‘Hinkley B’ (2008) the force of an immense alien dark matter hangs menacingly over a man-made, once-utopian structure whilst


‘Olkiluoto’ (2008) depicts a faded, distant nuclear power station sits underneath the fragmented shards of an overhanging, mountainous, golden yellow ore.

In these paintings there is a collision between the abstract ‘other’ elements and the muted real landscape, where scale, depth and positioning between the two appear uncertain.


Talking to Enrique Martinez

Question: Tell me about “Welcome to the Monkey House”

When I started this drawing I wanted to make a statement on the way Christian fundamentalism had infiltrated American society and corrupted our politics and culture. I started it in the midst of the Bush presidency. By the time I was done drawing I had a veritable orgy of violence, sex, greed and mayhem on my hands…a depiction of the American dream being hijacked by the reality of human nature. In this portrayal of your standard suburban setting, nefarious Elmo’s run amok, vaguely leading a parade of happy shoppers to the next strip mall. Rabid religious fanatics bludgeon with a crucifix, and pad their pockets with cash from gullible followers. A two-headed creature falls in love with itself as it rides into town on the back of a 5-headed sensory beast. All senses are represented: sight, sound, smell, taste and fuck. And it’s all caught, lo-fi on a cell-phone camera, uploaded to youtube and experienced second hand, wi-fi on a lap-top in a Starbucks, or from the comfort of cookie-cut homes, stacked on top of each other, under the freeway overpass. Welcome to the monkey house indeed. Let’s face it, we’re nothing more than a buncha apes set on a biological mandate to be fruitful and multiply, by any means necessary. Religion, country, power, money, fame, status…whoever your god is, you’ve made her/him/it proud. Now go out there and get laid. We’ve got a planet to populate.


Welcome to the Monkey House,  2008


Talking to Katy Heinlein

Question: Tell me about “Conveyor”

When I made “Conveyor”, I was really interested in Rube Goldberg machines and Miuccia Prada. I wanted to make something elegant, physical, and matter-of-fact that could easily cause a chain reaction of failure, but if successful, would seem like a feat. There are no connectors holding “Conveyor” together. Its installation requires a great deal from me–tugging and shoving a sand bag, 16′ board and unwieldy piece of foam into position from a ladder. This piece requires a lot of trust on the part of the viewer, which is something I try to engender with my work.



Conveyor,  2007


Talking to Jerry Cabrera

Question: Tell me about “Cape Paintings “

My interest in the spectacle of the bullfight is to isolate and extract the elements of grace, drama and fluidity without the glorification of violence or any other obvious spectacles associated with the event.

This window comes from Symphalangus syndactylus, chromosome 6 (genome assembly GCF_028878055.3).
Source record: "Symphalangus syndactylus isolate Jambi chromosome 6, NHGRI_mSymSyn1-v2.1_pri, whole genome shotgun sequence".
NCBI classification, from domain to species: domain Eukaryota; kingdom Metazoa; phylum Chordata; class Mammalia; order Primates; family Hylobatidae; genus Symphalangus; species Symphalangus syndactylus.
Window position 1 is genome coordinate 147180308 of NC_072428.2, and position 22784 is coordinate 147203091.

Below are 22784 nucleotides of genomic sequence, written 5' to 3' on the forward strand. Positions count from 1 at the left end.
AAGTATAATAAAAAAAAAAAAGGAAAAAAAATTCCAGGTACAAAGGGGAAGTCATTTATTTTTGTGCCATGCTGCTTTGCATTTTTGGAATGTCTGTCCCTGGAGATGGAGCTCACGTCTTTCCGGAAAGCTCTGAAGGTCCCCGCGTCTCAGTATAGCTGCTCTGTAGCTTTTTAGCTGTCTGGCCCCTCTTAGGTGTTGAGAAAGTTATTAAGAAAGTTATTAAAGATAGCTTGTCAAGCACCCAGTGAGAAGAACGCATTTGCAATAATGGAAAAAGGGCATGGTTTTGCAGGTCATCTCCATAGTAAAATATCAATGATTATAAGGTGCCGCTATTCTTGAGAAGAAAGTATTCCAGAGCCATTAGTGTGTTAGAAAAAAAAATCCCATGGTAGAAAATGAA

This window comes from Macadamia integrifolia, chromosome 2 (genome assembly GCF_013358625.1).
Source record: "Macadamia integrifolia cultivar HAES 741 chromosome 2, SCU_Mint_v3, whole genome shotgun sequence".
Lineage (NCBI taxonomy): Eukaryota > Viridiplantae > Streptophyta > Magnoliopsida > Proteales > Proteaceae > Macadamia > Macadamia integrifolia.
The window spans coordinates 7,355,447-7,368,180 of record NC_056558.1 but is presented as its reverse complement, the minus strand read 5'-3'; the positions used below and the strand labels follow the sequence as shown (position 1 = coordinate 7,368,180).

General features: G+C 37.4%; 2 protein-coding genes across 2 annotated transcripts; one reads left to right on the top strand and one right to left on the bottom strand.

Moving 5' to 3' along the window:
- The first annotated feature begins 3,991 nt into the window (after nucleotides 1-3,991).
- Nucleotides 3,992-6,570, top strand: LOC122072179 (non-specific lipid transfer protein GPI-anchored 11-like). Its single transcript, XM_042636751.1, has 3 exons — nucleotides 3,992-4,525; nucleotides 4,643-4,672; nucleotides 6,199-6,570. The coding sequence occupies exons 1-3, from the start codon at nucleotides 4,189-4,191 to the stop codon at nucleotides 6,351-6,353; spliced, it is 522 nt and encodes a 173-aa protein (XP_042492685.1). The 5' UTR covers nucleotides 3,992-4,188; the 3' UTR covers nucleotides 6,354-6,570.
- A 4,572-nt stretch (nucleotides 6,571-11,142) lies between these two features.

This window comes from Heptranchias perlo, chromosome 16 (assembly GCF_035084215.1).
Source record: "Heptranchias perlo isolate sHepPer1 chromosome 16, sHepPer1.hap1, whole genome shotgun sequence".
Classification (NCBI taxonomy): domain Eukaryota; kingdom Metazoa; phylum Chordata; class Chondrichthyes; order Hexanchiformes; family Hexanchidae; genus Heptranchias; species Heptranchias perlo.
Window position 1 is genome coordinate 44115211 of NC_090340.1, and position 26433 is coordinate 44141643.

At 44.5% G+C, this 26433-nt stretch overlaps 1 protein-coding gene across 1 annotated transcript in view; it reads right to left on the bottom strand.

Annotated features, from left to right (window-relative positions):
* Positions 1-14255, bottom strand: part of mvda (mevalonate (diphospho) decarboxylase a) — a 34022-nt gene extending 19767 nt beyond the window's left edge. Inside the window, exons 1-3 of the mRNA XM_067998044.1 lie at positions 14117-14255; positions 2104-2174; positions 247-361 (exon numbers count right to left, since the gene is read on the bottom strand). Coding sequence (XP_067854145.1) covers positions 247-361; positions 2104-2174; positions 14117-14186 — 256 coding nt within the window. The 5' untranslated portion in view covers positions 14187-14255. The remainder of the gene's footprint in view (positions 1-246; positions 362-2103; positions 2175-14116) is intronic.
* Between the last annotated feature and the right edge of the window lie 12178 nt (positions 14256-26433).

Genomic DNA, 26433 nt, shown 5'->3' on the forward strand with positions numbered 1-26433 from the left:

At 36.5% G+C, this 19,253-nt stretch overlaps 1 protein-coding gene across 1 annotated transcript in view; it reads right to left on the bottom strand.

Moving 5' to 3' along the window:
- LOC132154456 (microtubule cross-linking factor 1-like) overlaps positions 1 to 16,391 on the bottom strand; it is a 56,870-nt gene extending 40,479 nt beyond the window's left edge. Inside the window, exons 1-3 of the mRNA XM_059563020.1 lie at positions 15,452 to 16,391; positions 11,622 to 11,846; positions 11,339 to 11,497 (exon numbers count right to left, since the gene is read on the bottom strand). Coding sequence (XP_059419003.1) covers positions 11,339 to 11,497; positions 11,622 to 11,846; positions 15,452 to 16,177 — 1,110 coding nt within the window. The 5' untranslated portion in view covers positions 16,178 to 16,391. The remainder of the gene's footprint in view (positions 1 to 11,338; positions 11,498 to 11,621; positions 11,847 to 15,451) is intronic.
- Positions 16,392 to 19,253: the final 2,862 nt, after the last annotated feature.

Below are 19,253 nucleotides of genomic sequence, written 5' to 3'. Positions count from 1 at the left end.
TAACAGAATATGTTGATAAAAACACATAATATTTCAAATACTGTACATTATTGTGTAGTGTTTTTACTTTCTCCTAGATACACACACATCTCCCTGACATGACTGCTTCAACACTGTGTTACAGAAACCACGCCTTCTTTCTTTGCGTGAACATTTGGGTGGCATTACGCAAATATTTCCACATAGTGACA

Depicting bullfighting scenes with the exclusion of the bull and matador, the movement of the cape becomes the focus of a body of work that re-examines the intricacies of movement present in the initial stage of a bullfight. The obvious figurative elements are referenced only in their absence, amplifying the active beauty found in the movement of the bullfighter’s cape.


Cape, 2008


Talking to Eric Yahnker

Question: Tell me about  “4-Eyed Dog”

Having spent years as an animator, anthropomorphism is just par for the course.  A pair of eyes can appear in profile just as easily as a dog can walk upright, wear a cape and talk.  Using this cartoonist’s device in a heroic, photo-realistic, eight-foot graphite rendering is akin to a dramatic actor cast as a lead in a slapstick comedy, and leaves room for metaphor as ancient and rich as Aesop’s Fables.  Many have suggested the eyes in this piece belong to Donald Rumsfeld, or some other contemporary political figure, but I can assure the source is far less charged.  Regardless, I enjoy the various interpretations.


4-Eyed Dog,  2009


Talking to Eduardo X García

Question: How important is music in your artwork

I say that without music, or sound, my work does not exist. all my work is based on audio in some way. it is a form of narcissism i feel because all the sound or noise that my work is based on is produced by me…


Pata de Perro,   2007


Talking to Dan Kozyndan

Question: Tell me about “Lioness”

I captured this shot of a friend (a sweet lil’ Texas gal from Amarillo, actually) in one of my first attempts a real underwater photo shoot.  The conditions were bad ( A massive forest fire near by was filling the pool with ash) and she had never done anything like modeling underwater, but we added a few disparate props almost at random and something magical started to happen that was not something we had planned at all.  Just looking through the lens a narrative was building itself wholly in my mind, seemingly without any input from me. It was a fun day.

sleeping lioness 1_0

Lioness, 2009


Talking to Michael Doret